An impressive tale, wonderfully plotted and detailed, about a woman starting over.


This debut novel, set in New England and on the Greek island of Naxos, flirts with the bodice-ripper genre but then turns into something far different.

Vera Mine, a young 55, is sitting near her dying father, Warren, in a Massachusetts hospital room in this tale’s opening scene. After an agonizing few days, Warren does die, leaving Vera drained and totally bereft. She is divorced and childless. She loved her husband, Max, but he left her and gained “a stereotypical trophy wife.” (The therapists all agreed that Vera’s resistance to sex was the problem.) Financially well off, she decides to go to Naxos. There, she hopes to recover from her grief and start anew, practicing her painting (she’s a creditable amateur) and remaining open to adventure. Naxos, of course, is that most romantic of places, conjuring up Zorba and numerous Greek island clichés. On the ferry from Athens, she meets the embodiment of it all: Demetri, a kind of dark-haired Greek Fabio. He is friendly; his English is better than her Greek; and he and his wife and children live close to her rented cottage. She is coming back to life and so is her libido. Demetri often comes over (how does he get his farming done?) and asks to borrow her laptop to “check his email.” Greece is grappling with the draconian measures that the European Union put in place to make the country pay off its debts. Demetri often rants about this fraught situation. After some months, the protagonist’s old friend Sean, who, as the buddy convention goes, knows Vera better than she knows herself, pays a visit. He messes around in her laptop and finds that things are very bad (and dangerous) indeed.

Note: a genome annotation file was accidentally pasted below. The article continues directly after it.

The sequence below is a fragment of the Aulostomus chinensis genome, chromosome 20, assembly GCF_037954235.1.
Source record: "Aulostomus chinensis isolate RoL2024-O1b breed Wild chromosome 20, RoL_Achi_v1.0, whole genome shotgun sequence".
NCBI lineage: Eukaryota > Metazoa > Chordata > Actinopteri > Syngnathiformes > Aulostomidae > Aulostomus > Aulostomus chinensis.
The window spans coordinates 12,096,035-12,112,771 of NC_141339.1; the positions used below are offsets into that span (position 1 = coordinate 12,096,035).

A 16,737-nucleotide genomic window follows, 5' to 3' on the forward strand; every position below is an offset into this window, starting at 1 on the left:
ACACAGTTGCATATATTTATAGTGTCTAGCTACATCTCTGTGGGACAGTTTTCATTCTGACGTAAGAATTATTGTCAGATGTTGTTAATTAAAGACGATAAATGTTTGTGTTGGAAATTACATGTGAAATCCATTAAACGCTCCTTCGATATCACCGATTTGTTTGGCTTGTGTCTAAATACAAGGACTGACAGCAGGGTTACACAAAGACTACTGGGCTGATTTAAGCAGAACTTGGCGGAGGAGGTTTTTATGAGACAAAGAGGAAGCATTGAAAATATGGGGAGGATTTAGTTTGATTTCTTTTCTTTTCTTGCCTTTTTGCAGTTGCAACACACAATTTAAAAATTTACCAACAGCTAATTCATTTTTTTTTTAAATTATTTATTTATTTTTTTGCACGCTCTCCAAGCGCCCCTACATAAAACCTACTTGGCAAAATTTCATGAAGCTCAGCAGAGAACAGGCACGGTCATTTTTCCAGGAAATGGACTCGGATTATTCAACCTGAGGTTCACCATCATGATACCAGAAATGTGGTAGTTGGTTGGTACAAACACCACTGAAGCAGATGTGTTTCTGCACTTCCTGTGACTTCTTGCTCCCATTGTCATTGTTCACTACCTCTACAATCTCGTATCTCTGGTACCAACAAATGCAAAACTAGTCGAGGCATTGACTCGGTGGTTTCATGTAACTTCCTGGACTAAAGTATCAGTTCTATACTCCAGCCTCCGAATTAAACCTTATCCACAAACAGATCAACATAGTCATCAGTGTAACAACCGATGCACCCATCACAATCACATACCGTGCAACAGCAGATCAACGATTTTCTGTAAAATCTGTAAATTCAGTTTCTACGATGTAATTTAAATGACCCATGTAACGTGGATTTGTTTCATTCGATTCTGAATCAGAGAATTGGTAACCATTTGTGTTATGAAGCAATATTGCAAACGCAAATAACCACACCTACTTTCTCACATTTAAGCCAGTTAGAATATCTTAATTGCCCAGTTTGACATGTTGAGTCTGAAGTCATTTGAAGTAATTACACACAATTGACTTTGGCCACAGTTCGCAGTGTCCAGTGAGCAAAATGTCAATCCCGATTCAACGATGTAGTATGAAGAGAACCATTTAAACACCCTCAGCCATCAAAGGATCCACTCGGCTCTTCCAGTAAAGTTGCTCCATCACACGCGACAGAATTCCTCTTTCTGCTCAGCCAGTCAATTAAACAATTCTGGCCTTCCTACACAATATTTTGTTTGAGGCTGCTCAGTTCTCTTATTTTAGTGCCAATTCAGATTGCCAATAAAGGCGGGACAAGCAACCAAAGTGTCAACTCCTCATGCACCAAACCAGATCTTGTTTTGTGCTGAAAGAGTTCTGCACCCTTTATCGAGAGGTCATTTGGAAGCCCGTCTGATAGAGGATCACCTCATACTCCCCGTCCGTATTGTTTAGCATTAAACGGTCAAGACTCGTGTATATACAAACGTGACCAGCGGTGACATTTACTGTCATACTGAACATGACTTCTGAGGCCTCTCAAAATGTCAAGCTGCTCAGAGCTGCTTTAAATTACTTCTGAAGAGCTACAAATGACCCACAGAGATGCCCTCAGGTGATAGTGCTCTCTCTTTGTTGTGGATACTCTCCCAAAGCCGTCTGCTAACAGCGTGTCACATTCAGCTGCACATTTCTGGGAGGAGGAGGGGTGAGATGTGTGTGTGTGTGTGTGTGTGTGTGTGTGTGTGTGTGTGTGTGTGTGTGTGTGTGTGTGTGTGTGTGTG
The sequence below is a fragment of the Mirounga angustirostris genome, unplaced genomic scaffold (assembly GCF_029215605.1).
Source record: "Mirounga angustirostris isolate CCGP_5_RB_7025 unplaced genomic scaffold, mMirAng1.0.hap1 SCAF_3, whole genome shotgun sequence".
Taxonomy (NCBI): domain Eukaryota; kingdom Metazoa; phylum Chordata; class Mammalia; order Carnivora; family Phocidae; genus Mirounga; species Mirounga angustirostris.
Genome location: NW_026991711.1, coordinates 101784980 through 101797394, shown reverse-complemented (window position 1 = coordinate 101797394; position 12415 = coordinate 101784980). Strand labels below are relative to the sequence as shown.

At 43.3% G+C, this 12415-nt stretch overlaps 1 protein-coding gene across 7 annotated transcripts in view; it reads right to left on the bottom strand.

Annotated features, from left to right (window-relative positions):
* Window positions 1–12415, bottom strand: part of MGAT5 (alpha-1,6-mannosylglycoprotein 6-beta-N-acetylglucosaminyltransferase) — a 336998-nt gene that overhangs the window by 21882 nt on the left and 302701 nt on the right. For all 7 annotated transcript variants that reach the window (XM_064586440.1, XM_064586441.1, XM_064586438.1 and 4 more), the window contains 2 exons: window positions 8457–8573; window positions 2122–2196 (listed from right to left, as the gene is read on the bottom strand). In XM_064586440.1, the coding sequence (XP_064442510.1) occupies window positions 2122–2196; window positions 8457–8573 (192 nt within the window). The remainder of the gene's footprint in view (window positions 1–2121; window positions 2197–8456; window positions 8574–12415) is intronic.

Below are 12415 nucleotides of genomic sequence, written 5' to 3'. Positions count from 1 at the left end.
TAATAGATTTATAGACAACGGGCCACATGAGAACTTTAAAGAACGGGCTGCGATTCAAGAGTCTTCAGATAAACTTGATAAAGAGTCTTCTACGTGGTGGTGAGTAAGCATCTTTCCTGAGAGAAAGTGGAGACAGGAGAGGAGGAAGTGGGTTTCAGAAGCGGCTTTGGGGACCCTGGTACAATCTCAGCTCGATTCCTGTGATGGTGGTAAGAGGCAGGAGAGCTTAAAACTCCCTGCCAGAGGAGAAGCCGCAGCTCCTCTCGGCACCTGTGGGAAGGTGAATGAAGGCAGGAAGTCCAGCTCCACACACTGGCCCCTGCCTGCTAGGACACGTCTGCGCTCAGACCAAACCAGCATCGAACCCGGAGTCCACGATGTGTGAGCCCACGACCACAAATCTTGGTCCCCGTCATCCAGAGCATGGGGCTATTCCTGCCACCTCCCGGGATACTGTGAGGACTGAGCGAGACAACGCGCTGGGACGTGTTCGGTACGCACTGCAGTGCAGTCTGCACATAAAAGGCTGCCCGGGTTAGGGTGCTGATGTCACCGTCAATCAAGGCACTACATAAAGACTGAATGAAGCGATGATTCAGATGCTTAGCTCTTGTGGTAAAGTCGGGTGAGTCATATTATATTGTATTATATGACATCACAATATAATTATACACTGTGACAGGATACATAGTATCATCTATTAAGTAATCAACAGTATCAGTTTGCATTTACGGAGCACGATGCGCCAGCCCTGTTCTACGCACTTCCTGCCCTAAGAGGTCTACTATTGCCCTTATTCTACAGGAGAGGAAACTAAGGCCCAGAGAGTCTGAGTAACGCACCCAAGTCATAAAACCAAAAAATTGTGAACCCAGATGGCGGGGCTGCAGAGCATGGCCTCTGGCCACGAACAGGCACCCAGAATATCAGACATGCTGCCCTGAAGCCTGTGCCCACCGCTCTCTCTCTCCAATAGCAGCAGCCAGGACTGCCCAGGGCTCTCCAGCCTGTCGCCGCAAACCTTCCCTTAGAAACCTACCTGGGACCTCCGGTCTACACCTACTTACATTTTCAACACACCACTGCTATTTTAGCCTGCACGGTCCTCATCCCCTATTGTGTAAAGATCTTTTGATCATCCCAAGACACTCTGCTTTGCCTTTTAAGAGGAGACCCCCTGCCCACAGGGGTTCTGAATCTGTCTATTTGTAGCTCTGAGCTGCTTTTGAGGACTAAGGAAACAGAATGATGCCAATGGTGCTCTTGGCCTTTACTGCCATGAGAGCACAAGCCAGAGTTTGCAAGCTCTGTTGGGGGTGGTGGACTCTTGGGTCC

Revealing further developments would spoil the story. That said, the ending delivers a delightful twist, an upsetting of expectations worthy of a mordant O. Henry. Roy is a very talented writer, often wickedly so, as when she describes Vera’s ditzy sister and her clueless uncle while Warren is dying (and the outrageous obit that these two write). Or Vera’s face-off with an officious dweeb in a dog park (she usually says fuckonly in her mind, but more and more she is shouting it at people who deserve it, a mark of her coming into her own). There are also moving, poetic passages on such unlikely things as hospital room numbers (“Suddenly, the numbers were briefly serene, leaned toward her, swaying: appealed to her humbly and modestly—gently asked her to stop, to please listen, to pause for a moment and rest, yes, rest”). In addition, the author deftly describes Demetri’s two kids. Vera is very perceptive, and it is clear that Elektra is Demetri’s favorite and that things are not well between Tasso and his father (as readers will see). Vera came to Greece steeped in its mythic history, enamored of Athena’s “metis.” Eventually, she will discover if she shares Athena’s “wisdom and cunning,” as most hold metis to mean. There are epigraphs heading the chapters, which tend to be short, and Roy keeps things moving along briskly. The point of view is Vera’s, third-person limited. Why it is not Vera, first person, will become quite apparent at the very end.